The rough of Part Two of “Crosses & Doublecrosses” is complete. I’ve worked ahead to fix some contextual errors in the relatively small Part Three. Much like Jackson’s “Return of the King,” part 3 consists of a series of endings: lives, a person, a life.
Besides that, I’m aware that waaay back in the start of Part One my timing/dating is completely off: Sylvia and her sister Roberta arrive in Dallas as the Breakup is unfolding in the US just then. They shortly get summoned to ExComm HQ in Austin. From what already exists in my novels of Machine Civilization, that doesn’t work: it was at least three months before Clive Barrett left Japan for the US to find his eldest daughter in Ohio. That, also, would be at least three more months. Then his travel to Texas and the formation of ExComm. Minimum eight months; maximum twelve, total. Let’s split the difference and call it ten. So: why, ten months into the collapse of the US, did Sylvia and Roberta fly from the relative safety of their extended family in upper-class Manila into an effective warzone in Dallas, Texas?
No clue. Hope they show me.
Sylvia walked north, away from the rotunda that was the New Mexico State Capitol, her breaths making brief clouds in the air before her. Her two men were a few yards ahead and Kharachan two paces behind.
That did not go well, she reflected. There had not been enough time, as she had had in Oklahoma City, to talk to the right people before a general announcement. So when she stood at the central podium and looked out at the faces of the Legislators, all she saw was fear and hate. When the yelling started I actually threatened them with evacuation. My God, I’m no better than Barrett!
The road they followed was named after the Old Santa Fe Trail, but she had no destination. She just wanted to get away. Sylvia heard her Field Secretary mutter into his radio before catching up to her.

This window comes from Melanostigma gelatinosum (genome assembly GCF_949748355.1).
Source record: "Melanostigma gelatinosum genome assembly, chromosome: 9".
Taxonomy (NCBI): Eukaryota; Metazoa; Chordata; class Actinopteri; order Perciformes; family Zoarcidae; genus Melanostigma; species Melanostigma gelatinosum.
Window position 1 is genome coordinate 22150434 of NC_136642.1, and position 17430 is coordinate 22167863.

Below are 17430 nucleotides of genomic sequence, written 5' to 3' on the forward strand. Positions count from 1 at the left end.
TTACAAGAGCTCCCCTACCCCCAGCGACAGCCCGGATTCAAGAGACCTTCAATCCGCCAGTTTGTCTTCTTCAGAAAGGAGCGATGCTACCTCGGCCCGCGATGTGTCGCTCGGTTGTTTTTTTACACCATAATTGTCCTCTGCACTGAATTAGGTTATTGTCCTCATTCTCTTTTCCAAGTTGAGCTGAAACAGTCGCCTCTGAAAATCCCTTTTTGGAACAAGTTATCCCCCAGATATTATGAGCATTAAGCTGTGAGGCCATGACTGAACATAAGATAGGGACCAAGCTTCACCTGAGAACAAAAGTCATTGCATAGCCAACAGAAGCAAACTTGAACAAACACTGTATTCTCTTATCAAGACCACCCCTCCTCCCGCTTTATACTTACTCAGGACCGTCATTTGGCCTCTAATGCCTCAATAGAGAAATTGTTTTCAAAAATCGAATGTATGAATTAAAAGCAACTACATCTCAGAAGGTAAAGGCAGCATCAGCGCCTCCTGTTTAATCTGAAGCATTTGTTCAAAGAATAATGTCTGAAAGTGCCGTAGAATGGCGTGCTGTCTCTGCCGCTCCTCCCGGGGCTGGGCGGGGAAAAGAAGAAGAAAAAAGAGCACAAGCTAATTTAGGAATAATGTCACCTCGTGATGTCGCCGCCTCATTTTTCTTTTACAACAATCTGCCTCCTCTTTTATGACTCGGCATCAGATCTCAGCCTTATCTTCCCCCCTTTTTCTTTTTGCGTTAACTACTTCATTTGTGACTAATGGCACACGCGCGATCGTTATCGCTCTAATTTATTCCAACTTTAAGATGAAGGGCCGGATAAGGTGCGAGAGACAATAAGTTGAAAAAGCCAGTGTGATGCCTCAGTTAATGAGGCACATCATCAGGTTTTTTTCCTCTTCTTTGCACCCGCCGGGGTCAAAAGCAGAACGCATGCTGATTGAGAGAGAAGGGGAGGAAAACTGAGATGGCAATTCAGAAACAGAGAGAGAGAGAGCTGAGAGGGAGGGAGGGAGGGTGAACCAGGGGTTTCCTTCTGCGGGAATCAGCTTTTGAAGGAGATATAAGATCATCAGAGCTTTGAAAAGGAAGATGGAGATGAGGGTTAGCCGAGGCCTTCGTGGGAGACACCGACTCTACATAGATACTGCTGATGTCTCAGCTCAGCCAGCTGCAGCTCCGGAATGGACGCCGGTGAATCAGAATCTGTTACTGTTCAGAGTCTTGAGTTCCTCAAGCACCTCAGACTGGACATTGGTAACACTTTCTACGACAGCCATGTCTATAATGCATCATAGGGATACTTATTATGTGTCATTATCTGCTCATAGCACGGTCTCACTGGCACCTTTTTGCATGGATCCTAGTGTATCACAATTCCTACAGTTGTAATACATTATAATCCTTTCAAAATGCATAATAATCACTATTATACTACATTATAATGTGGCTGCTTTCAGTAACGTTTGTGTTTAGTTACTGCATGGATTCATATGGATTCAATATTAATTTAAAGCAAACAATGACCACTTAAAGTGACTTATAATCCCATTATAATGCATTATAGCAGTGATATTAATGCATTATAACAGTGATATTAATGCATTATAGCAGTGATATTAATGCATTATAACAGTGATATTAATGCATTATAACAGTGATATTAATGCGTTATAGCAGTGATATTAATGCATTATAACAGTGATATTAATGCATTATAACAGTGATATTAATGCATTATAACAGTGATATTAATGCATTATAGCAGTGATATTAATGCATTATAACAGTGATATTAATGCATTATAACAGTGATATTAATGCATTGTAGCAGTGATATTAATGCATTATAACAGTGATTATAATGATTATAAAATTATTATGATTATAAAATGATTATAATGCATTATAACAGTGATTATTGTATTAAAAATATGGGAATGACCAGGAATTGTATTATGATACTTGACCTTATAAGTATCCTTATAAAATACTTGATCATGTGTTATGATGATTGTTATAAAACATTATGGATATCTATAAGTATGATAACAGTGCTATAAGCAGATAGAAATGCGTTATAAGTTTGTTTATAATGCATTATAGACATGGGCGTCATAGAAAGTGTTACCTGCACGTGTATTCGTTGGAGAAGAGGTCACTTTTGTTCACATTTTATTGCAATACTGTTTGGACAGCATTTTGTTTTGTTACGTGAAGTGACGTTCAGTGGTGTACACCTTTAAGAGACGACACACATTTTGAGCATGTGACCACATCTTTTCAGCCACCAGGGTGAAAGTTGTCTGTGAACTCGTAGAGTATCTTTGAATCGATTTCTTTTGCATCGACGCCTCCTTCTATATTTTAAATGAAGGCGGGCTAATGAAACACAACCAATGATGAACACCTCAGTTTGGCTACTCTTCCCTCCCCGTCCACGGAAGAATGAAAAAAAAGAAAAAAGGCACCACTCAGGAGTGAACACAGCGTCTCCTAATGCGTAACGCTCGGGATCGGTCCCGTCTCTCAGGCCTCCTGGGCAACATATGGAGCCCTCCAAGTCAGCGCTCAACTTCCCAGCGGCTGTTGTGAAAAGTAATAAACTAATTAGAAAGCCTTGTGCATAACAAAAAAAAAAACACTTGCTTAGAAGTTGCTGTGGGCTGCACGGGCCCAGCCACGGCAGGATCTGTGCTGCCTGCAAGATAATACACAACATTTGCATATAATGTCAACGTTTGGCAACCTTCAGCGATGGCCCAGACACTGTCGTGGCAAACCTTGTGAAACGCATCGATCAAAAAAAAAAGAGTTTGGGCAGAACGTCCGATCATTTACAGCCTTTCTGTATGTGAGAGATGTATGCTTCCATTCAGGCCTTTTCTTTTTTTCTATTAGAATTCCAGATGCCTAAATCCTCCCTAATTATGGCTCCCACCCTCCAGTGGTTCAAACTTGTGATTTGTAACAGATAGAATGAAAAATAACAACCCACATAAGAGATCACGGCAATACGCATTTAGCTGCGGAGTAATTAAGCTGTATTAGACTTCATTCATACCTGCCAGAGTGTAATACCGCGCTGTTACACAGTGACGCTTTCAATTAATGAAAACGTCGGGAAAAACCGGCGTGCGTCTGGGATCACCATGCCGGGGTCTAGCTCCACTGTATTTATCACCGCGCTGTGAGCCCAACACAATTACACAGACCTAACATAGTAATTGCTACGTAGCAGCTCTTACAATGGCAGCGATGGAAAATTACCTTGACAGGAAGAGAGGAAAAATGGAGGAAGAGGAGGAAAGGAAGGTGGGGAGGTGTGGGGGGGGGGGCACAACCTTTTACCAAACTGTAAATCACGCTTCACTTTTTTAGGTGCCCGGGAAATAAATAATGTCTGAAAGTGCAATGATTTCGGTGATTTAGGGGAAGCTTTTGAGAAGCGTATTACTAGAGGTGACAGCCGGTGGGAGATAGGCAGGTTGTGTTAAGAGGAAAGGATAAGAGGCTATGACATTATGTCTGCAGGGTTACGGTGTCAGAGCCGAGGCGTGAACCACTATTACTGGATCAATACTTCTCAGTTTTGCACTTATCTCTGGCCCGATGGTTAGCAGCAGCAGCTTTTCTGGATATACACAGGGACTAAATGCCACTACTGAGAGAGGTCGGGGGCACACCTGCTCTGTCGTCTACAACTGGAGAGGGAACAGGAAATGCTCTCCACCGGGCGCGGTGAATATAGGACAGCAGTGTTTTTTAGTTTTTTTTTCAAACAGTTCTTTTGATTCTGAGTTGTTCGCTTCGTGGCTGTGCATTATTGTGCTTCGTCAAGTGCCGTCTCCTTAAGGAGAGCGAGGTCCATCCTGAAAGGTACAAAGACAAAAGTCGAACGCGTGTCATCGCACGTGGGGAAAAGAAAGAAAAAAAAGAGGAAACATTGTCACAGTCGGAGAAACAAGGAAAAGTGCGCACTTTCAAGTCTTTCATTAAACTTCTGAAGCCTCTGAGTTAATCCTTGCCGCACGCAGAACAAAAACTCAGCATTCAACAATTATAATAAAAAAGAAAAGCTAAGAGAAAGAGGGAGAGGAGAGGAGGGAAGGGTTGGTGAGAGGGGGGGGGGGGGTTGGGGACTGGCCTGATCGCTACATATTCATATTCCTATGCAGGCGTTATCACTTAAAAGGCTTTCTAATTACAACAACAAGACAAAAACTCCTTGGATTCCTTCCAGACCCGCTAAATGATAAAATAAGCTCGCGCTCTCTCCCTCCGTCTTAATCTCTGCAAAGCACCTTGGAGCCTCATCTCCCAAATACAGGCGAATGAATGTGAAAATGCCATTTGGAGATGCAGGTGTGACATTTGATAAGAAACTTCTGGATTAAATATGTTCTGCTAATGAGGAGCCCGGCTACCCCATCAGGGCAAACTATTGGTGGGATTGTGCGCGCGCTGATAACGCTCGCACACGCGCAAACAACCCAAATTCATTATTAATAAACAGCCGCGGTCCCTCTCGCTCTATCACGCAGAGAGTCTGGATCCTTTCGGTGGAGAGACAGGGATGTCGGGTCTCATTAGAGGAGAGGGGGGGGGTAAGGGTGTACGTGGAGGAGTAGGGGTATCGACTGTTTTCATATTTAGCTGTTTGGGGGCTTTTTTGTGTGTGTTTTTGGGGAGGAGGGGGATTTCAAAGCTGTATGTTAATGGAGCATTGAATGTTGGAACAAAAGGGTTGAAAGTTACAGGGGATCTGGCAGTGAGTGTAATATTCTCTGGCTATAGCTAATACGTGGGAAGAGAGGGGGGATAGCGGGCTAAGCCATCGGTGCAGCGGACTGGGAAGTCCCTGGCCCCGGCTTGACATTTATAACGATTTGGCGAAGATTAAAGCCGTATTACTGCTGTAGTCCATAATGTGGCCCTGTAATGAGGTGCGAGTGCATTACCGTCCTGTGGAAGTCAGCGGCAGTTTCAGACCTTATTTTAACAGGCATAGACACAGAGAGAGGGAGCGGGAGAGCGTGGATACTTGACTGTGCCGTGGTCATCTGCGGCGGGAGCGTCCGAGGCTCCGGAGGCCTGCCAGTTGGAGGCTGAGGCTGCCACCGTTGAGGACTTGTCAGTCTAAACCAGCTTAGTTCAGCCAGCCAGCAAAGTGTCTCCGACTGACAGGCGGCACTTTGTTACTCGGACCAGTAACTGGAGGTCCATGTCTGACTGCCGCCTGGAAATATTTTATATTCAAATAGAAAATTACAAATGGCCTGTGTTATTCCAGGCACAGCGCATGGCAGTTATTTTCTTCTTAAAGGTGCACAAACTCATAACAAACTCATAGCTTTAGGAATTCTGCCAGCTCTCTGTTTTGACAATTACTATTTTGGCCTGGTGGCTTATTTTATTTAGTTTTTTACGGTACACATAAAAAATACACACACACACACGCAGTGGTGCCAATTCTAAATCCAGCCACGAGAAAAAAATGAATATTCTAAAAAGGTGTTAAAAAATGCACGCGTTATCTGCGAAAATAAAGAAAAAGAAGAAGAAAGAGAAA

“Five of them were already talking about another meeting: creating a rump legislature,” he hissed softly. “They have been arrested.”
“By First or Second?” she asked, afraid to use the truth: our people or theirs?
“First, Deputy Director, ah.” He put his left hand to his ear, listening. “They’ve been shot.”
Not being Texan Citizens or Residents they had no standing under the law. Even the Conveyor, the appellation given to her accelerated arrest-trial-sentencing procedure, would not apply here.
“Tell your opposite number in First to make the bodies disappear; a climate of terror will work to our advantage rather than nailing heads to the Capitol’s doors,” she directed.
“If their families want the bodies…?” he pressed.
“What bodies?” Sylvia lied. “I’ve no idea what you’re talking about.”
“Of course,” Kharachan said, falling back.
That additional sin was added just as she paused to look at an elegant chapel across the street. There was a well kept historical marker on display. At a whim she crossed the road to read it.